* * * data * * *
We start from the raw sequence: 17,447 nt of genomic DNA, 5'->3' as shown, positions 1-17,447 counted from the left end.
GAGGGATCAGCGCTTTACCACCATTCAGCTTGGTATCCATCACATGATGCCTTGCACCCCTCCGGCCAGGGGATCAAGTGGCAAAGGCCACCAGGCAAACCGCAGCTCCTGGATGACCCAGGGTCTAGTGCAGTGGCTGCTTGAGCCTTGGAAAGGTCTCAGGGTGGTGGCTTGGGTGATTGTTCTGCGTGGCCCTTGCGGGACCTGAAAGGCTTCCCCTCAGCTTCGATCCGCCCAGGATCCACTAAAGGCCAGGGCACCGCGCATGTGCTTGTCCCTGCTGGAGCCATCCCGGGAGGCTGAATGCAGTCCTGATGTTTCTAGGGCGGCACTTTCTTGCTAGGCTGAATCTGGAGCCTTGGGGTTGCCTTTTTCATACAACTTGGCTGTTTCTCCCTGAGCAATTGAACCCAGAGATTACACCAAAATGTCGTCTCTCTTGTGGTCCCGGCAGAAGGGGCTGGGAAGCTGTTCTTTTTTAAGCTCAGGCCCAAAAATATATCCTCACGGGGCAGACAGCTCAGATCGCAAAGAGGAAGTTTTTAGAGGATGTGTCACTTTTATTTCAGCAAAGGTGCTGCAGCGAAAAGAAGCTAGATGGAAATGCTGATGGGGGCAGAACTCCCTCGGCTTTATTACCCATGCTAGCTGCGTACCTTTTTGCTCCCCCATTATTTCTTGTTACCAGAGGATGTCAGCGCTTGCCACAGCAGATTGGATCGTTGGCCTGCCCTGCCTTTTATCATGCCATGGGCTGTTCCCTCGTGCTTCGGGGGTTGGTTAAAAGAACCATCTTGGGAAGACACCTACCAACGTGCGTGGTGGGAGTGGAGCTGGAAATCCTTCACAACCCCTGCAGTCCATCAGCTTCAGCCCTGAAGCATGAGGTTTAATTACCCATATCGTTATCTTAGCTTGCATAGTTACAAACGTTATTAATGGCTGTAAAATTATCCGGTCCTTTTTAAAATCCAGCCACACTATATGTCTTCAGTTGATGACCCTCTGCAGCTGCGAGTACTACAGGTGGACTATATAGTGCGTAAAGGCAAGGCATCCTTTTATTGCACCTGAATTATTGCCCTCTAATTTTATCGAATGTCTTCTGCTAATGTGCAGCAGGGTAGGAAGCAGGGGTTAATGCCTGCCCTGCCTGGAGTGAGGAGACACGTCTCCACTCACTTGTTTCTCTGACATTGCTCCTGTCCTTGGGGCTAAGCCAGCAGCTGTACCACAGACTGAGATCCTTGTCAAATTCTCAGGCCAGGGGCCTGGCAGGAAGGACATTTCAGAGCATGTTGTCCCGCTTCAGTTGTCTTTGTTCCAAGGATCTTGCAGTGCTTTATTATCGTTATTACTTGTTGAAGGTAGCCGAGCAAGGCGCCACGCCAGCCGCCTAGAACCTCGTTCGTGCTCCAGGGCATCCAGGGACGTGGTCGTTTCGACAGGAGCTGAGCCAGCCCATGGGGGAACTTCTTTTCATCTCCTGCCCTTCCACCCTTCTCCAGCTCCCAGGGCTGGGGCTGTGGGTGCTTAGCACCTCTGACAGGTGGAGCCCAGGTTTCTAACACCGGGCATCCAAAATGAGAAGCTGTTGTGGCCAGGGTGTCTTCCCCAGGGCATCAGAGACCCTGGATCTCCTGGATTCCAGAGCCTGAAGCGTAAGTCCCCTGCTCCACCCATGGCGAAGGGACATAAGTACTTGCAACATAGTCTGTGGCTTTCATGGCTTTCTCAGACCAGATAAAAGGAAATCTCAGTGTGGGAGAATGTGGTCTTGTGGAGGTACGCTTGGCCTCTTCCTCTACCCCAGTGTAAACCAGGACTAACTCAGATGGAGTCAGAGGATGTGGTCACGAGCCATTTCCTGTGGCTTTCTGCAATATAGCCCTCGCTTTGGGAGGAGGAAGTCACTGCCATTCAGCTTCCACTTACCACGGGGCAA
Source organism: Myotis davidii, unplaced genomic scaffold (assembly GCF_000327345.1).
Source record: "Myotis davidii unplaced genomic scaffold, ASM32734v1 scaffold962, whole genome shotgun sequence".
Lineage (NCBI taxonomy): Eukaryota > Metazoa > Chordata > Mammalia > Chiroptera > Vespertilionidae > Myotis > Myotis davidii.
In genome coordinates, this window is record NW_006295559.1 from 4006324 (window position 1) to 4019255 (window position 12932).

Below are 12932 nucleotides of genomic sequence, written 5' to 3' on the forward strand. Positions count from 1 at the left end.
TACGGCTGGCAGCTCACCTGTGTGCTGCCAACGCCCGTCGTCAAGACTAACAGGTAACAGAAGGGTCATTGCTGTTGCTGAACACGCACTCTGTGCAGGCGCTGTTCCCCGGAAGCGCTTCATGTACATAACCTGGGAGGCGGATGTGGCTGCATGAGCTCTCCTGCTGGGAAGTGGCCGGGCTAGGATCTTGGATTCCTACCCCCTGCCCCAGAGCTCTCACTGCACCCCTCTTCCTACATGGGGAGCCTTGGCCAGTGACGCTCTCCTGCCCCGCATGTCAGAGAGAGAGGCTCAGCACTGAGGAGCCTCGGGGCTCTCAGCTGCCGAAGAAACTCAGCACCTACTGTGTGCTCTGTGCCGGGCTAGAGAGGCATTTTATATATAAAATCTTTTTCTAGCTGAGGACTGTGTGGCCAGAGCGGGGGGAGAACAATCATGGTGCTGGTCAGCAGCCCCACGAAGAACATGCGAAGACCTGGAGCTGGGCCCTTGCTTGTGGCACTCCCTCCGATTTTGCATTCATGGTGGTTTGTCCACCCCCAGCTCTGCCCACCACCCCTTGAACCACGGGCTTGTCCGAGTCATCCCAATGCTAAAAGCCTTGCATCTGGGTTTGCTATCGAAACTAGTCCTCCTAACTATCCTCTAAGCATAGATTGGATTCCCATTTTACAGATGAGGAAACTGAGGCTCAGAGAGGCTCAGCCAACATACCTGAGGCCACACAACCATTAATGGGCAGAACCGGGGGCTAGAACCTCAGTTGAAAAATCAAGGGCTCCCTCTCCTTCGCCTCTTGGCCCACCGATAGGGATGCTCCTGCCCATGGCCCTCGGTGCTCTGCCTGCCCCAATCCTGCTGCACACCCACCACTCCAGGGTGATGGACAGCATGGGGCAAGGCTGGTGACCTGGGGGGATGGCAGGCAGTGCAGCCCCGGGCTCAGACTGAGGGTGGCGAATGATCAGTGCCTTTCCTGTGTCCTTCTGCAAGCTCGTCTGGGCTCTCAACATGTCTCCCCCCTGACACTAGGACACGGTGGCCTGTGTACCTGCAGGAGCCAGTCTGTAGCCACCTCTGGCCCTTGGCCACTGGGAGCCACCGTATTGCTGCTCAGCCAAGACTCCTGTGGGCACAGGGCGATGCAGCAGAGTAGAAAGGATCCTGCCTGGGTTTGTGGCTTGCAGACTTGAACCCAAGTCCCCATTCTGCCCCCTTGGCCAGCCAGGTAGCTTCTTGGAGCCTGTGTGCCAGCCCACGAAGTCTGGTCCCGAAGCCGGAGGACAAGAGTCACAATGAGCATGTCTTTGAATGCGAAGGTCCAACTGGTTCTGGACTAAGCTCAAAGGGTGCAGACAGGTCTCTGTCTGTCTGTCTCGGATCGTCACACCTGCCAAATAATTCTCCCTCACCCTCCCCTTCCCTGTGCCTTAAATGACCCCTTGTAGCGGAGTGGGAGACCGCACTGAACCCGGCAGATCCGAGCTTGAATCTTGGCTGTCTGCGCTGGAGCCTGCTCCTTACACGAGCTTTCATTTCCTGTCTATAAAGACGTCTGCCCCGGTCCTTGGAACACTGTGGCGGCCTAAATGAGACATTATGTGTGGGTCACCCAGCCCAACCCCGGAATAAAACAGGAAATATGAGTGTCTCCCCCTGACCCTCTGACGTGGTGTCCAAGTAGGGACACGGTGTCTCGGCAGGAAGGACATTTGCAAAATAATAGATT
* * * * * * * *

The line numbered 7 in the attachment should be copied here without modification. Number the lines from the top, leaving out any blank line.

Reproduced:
Below are 12932 nucleotides of genomic sequence, written 5' to 3' on the forward strand. Positions count from 1 at the left end.